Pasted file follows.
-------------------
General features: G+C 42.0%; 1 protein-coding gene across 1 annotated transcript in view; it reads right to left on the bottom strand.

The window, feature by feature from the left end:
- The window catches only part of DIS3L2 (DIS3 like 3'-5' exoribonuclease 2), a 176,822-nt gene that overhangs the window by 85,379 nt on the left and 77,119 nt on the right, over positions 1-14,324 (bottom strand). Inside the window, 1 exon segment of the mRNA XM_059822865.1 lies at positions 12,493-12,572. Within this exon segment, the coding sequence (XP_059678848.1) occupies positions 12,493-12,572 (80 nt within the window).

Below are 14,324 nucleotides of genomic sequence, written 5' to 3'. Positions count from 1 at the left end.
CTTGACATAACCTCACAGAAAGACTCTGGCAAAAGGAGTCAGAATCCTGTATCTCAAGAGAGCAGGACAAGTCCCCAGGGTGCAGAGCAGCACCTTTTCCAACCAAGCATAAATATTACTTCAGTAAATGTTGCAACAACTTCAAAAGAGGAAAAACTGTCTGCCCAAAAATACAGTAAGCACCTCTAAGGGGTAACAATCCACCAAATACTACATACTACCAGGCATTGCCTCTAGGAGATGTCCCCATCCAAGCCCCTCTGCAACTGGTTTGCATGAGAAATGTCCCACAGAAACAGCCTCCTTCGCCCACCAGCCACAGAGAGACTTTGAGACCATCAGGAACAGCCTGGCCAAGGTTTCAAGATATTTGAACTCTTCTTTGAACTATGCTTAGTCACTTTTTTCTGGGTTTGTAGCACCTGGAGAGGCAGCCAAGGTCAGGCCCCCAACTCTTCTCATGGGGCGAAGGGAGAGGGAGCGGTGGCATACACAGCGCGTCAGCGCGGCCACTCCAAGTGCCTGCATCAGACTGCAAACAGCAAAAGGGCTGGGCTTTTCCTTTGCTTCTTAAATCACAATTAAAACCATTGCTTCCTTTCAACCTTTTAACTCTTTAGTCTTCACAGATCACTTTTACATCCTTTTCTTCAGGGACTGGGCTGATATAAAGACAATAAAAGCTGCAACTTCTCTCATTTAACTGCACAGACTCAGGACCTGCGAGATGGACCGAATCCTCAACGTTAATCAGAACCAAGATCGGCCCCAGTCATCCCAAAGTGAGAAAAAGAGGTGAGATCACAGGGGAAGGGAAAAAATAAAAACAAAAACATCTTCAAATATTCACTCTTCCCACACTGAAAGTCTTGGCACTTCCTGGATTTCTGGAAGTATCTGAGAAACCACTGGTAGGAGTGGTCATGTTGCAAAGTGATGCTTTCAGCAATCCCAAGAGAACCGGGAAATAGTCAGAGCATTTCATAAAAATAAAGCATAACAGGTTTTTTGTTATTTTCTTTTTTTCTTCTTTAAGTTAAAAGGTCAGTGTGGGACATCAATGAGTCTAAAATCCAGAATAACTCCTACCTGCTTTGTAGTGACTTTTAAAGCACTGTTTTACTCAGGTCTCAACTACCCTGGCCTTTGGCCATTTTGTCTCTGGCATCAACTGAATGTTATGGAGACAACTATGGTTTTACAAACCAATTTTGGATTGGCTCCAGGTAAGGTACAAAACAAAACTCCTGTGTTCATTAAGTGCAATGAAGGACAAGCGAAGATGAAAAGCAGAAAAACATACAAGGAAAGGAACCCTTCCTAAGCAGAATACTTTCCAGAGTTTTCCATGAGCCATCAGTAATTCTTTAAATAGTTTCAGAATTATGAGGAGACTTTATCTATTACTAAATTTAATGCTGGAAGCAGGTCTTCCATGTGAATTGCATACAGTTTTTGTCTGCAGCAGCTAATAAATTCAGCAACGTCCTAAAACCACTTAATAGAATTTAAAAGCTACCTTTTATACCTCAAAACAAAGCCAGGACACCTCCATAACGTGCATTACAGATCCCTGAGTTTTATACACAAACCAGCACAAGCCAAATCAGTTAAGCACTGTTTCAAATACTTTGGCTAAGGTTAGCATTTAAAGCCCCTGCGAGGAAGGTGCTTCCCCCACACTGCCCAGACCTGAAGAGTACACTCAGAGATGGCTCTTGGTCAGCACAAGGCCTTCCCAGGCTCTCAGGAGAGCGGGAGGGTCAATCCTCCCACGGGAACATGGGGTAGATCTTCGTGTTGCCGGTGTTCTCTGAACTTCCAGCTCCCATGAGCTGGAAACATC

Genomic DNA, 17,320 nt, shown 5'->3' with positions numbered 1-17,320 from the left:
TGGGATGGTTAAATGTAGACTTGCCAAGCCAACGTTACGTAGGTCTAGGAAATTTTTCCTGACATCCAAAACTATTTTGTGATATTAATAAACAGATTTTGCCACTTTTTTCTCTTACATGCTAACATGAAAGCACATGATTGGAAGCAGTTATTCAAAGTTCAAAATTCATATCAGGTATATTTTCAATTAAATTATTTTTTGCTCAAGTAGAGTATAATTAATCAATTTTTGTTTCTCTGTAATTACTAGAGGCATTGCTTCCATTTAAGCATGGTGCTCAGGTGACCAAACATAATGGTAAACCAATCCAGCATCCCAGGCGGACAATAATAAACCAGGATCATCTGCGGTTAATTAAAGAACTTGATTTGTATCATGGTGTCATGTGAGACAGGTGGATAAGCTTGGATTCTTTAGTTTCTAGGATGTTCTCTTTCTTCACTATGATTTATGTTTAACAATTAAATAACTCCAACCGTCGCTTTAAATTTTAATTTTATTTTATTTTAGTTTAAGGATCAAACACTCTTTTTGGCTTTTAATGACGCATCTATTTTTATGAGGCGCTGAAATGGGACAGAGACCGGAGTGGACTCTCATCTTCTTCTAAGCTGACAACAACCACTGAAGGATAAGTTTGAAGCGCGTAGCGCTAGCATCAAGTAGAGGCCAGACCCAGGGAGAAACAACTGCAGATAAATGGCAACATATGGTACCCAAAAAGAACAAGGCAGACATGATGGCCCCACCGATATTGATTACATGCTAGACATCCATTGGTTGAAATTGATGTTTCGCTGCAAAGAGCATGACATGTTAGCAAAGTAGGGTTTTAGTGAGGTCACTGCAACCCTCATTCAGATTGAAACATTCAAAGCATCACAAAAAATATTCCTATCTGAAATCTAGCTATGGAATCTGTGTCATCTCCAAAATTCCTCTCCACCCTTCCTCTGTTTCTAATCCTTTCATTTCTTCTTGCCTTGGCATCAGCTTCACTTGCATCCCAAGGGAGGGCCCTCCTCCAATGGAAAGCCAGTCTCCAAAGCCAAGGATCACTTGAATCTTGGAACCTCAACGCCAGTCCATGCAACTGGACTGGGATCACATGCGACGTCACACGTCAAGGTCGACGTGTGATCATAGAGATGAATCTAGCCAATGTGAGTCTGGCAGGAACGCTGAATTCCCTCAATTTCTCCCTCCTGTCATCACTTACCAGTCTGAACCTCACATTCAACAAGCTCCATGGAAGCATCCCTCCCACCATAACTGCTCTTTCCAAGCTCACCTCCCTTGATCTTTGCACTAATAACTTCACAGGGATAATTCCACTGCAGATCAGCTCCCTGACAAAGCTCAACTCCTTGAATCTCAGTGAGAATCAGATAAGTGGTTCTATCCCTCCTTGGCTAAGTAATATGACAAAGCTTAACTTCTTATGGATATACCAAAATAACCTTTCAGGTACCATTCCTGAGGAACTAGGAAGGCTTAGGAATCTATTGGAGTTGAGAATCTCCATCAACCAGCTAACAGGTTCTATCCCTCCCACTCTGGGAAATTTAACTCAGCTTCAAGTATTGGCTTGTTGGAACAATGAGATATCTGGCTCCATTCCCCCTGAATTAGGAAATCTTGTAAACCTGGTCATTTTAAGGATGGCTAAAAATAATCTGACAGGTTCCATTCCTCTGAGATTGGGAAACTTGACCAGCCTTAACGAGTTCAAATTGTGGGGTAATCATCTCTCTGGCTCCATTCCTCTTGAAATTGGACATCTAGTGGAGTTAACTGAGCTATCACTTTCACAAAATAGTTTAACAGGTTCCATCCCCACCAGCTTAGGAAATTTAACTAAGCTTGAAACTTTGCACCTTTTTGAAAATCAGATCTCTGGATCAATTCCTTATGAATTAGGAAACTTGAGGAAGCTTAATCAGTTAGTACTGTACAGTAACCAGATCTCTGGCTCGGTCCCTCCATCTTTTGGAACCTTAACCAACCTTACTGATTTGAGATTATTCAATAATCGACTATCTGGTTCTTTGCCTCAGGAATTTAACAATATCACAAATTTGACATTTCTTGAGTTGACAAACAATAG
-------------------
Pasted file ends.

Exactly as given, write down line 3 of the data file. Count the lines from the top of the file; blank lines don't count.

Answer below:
- The window catches only part of DIS3L2 (DIS3 like 3'-5' exoribonuclease 2), a 176,822-nt gene that overhangs the window by 85,379 nt on the left and 77,119 nt on the right, over positions 1-14,324 (bottom strand). Inside the window, 1 exon segment of the mRNA XM_059822865.1 lies at positions 12,493-12,572. Within this exon segment, the coding sequence (XP_059678848.1) occupies positions 12,493-12,572 (80 nt within the window).